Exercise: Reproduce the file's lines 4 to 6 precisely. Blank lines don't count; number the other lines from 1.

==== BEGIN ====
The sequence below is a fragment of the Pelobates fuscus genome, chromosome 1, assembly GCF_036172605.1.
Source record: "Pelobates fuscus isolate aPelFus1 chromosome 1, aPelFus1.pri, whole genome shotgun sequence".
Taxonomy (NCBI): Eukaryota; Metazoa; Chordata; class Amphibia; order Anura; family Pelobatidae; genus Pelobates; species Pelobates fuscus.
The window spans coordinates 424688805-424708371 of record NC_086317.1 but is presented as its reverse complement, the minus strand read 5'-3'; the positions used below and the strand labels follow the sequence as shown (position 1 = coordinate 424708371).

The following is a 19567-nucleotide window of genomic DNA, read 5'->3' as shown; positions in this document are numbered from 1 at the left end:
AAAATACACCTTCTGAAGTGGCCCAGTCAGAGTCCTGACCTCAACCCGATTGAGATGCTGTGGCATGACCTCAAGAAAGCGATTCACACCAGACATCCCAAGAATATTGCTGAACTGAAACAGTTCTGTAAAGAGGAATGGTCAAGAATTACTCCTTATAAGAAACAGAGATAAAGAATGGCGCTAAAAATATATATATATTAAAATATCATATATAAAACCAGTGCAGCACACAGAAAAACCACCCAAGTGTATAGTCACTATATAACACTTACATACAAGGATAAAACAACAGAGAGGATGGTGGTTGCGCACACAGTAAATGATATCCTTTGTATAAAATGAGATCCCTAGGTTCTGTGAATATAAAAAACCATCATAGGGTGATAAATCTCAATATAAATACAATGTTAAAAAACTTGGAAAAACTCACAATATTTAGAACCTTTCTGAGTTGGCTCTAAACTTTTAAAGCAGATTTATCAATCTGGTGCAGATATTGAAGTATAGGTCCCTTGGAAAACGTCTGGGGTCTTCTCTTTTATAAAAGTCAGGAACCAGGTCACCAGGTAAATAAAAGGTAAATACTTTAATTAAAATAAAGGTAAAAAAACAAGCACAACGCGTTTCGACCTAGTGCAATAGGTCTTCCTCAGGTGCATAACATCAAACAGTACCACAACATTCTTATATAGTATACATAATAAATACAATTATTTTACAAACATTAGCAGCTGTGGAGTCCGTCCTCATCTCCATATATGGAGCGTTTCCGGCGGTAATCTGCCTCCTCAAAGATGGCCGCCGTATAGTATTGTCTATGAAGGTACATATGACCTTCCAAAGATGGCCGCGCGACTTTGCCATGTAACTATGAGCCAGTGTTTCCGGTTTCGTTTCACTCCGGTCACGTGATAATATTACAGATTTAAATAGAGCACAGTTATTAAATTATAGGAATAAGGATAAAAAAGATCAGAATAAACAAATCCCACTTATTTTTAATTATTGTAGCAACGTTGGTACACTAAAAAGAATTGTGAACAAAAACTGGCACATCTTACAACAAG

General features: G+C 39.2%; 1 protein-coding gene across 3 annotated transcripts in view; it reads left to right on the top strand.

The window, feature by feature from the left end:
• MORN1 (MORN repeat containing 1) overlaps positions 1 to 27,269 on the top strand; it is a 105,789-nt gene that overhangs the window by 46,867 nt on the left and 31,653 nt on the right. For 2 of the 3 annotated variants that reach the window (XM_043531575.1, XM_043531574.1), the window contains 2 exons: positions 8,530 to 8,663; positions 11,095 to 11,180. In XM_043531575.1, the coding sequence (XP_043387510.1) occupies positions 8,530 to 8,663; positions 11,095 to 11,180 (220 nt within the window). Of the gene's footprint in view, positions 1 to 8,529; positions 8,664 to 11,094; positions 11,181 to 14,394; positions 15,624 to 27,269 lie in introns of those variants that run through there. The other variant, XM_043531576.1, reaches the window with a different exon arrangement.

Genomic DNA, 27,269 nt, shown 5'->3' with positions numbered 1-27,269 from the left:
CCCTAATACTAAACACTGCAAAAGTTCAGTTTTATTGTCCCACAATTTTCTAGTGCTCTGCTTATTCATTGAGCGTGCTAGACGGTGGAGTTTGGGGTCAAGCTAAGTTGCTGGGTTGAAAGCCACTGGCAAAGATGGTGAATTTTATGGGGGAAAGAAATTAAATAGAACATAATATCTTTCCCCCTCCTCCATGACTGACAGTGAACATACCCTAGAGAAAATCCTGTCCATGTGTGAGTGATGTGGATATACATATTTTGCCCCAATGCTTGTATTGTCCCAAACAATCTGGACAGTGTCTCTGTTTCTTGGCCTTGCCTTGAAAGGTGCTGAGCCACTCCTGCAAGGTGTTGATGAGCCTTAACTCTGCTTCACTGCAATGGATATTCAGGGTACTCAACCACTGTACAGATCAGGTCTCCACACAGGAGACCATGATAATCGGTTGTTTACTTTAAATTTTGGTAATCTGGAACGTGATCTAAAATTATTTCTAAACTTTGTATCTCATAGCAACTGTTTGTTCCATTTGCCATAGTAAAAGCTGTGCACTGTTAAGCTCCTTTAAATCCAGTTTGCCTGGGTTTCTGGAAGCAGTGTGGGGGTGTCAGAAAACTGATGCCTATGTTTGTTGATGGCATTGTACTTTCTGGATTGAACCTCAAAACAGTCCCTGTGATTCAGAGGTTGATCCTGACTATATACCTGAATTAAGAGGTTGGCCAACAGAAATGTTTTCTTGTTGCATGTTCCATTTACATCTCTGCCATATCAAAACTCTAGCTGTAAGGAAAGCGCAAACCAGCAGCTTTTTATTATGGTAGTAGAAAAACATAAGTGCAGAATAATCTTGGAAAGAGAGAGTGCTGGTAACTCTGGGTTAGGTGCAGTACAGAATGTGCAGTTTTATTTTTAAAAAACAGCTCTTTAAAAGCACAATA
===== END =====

The window spans coordinates 424688805-424708371 of record NC_086317.1 but is presented as its reverse complement, the minus strand read 5'-3'; the positions used below and the strand labels follow the sequence as shown (position 1 = coordinate 424708371).

The following is a 19567-nucleotide window of genomic DNA, read 5'->3' as shown; positions in this document are numbered from 1 at the left end:
AAAATACACCTTCTGAAGTGGCCCAGTCAGAGTCCTGACCTCAACCCGATTGAGATGCTGTGGCATGACCTCAAGAAAGCGATTCACACCAGACATCCCAAGAATATTGCTGAACTGAAACAGTTCTGTAAAGAGGAATGGTCAAGAATTACTCCTTATAAGAAACAGAGATAAAGAATGGCGCTAAAAATATATATATATTAAAATATCATATATAAAACCAGTGCAGCACACAGAAAAACCACCCAAGTGTATAGTCACTATATAACACTTACATACAAGGATAAAACAACAGAGAGGATGGTGGTTGCGCACACAGTAAATGATATCCTTTGTATAAAATGAGATCCCTAGGTTCTGTGAATATAAAAAACCATCATAGGGTGATAAATCTCAATATAAATACAATGTTAAAAAACTTGGAAAAACTCACAATATTTAGAACCTTTCTGAGTTGGCTCTAAACTTTTAAAGCAGATTTATCAATCTGGTGCAGATATTGAAGTATAGGTCCCTTGGAAAACGTCTGGGGTCTTCTCTTTTATAAAAGTCAGGAACCAGGTCACCAGGTAAATAAAAGGTAAATACTTTAATTAAAATAAAGGTAAAAAAACAAGCACAACGCGTTTCGACCTAGTGCAATAGGTCTTCCTCAGGTGCATAACATCAAACAGTACCACAACATTCTTATATAGTATACATAATAAATACAATTATTTTACAAACATTAGCAGCTGTGGAGTCCGTCCTCATCTCCATATATGGAGCGTTTCCGGCGGTAATCTGCCTCCTCAAAGATGGCCGCCGTATAGTATTGTCTATGAAGGTACATATGACCTTCCAAAGATGGCCGCGCGACTTTGCCATGTAACTATGAGCCAGTGTTTCCGGTTTCGTTTCACTCCGGTCACGTGATAATATTACAGATTTAAATAGAGCACAGTTATTAAATTATAGGAATAAGGATAAAAAAGATCAGAATAAACAAATCCCACTTATTTTTAATTATTGTAGCAACGTTGGTACACTAAAAAGAATTGTGAACAAAAACTGGCACATCTTACAACAAG